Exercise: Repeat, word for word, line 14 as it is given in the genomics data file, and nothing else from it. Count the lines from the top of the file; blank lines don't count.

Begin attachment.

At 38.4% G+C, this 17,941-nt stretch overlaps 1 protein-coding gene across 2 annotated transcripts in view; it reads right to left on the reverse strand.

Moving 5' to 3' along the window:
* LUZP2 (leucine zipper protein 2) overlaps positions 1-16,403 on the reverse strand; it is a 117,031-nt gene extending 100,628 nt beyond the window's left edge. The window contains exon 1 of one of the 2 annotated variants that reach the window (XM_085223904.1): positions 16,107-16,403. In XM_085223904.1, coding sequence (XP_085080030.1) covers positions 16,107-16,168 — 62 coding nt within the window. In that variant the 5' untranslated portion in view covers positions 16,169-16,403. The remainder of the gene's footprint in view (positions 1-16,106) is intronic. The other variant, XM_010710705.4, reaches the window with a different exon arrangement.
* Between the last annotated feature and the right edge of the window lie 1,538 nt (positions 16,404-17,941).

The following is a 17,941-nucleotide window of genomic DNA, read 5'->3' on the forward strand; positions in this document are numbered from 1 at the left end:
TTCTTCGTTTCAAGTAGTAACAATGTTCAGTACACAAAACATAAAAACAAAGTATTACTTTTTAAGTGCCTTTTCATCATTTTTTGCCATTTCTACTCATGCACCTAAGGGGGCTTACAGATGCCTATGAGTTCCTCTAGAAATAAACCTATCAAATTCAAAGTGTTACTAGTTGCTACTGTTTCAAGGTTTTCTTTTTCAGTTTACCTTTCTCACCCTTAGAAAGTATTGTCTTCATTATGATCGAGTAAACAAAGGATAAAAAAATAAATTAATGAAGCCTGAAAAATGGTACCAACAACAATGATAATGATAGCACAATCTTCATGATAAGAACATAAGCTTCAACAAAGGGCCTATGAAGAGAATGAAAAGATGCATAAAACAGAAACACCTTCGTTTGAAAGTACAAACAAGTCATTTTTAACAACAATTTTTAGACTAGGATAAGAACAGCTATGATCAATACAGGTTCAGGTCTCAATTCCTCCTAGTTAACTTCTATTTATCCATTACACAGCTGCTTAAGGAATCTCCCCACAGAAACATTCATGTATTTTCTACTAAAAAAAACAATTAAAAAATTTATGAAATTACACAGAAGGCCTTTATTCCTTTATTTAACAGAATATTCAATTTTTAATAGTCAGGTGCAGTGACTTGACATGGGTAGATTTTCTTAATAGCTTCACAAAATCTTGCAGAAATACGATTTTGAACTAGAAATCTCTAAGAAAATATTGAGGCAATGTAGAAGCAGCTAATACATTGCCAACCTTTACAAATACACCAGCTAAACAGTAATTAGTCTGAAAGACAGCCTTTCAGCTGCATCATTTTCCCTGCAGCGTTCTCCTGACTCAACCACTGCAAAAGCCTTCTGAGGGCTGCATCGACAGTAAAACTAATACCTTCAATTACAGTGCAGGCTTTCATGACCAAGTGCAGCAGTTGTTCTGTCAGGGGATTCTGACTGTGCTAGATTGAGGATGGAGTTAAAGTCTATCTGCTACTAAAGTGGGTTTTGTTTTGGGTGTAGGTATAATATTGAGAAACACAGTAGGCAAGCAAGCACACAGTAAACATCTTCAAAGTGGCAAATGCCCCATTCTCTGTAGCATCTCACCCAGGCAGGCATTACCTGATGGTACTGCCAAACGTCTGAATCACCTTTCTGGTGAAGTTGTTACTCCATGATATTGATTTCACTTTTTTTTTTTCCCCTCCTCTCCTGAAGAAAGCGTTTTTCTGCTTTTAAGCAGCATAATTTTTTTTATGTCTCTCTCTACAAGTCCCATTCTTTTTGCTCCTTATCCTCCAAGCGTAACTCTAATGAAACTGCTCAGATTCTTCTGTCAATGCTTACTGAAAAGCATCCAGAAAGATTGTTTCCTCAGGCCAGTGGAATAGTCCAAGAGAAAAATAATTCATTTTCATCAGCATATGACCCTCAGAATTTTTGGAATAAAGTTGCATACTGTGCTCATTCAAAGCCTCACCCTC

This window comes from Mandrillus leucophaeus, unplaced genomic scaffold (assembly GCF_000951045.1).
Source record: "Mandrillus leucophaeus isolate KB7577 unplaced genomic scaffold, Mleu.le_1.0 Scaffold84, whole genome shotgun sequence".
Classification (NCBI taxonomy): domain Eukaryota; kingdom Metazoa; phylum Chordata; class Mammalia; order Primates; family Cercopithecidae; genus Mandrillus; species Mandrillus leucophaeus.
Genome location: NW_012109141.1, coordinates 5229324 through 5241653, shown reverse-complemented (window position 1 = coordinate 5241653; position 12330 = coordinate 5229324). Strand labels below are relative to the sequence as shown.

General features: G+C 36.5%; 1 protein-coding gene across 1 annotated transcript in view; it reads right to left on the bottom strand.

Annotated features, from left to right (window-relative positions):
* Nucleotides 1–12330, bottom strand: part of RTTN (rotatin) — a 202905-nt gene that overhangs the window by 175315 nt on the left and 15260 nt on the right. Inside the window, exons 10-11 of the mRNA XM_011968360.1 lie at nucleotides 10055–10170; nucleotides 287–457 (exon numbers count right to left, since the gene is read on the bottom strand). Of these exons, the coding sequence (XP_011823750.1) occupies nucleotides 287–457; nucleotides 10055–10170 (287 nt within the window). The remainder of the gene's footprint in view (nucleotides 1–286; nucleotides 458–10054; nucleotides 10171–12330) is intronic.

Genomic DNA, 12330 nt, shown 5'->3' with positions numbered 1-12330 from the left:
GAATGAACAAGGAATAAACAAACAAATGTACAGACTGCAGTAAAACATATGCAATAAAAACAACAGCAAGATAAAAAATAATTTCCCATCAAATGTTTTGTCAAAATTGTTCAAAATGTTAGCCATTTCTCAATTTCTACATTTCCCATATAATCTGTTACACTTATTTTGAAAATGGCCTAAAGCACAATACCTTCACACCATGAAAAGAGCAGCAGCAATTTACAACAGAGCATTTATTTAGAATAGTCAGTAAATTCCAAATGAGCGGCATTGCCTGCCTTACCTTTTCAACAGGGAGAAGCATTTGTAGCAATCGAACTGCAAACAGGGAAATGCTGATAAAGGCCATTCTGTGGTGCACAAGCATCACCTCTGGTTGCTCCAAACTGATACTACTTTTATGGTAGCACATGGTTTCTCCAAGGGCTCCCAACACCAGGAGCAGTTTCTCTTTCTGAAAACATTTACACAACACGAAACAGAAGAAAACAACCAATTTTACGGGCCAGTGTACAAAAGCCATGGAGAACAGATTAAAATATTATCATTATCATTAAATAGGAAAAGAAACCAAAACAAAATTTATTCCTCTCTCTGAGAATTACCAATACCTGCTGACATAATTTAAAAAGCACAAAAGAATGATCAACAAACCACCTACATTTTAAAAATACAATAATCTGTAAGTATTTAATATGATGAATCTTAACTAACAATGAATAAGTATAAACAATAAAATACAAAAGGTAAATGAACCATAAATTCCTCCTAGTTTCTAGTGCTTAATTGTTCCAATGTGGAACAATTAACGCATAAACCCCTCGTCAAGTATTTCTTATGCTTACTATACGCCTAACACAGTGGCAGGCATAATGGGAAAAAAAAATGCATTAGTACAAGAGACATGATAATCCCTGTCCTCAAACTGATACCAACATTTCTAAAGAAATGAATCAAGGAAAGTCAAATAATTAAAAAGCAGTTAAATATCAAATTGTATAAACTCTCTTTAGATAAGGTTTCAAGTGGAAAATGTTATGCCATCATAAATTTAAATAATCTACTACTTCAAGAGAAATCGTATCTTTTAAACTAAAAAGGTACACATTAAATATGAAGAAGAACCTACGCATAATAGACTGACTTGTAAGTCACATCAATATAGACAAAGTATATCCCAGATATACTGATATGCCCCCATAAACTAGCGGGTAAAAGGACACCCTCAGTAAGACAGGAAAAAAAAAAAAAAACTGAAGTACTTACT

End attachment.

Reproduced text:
Genomic DNA, 12330 nt, shown 5'->3' with positions numbered 1-12330 from the left: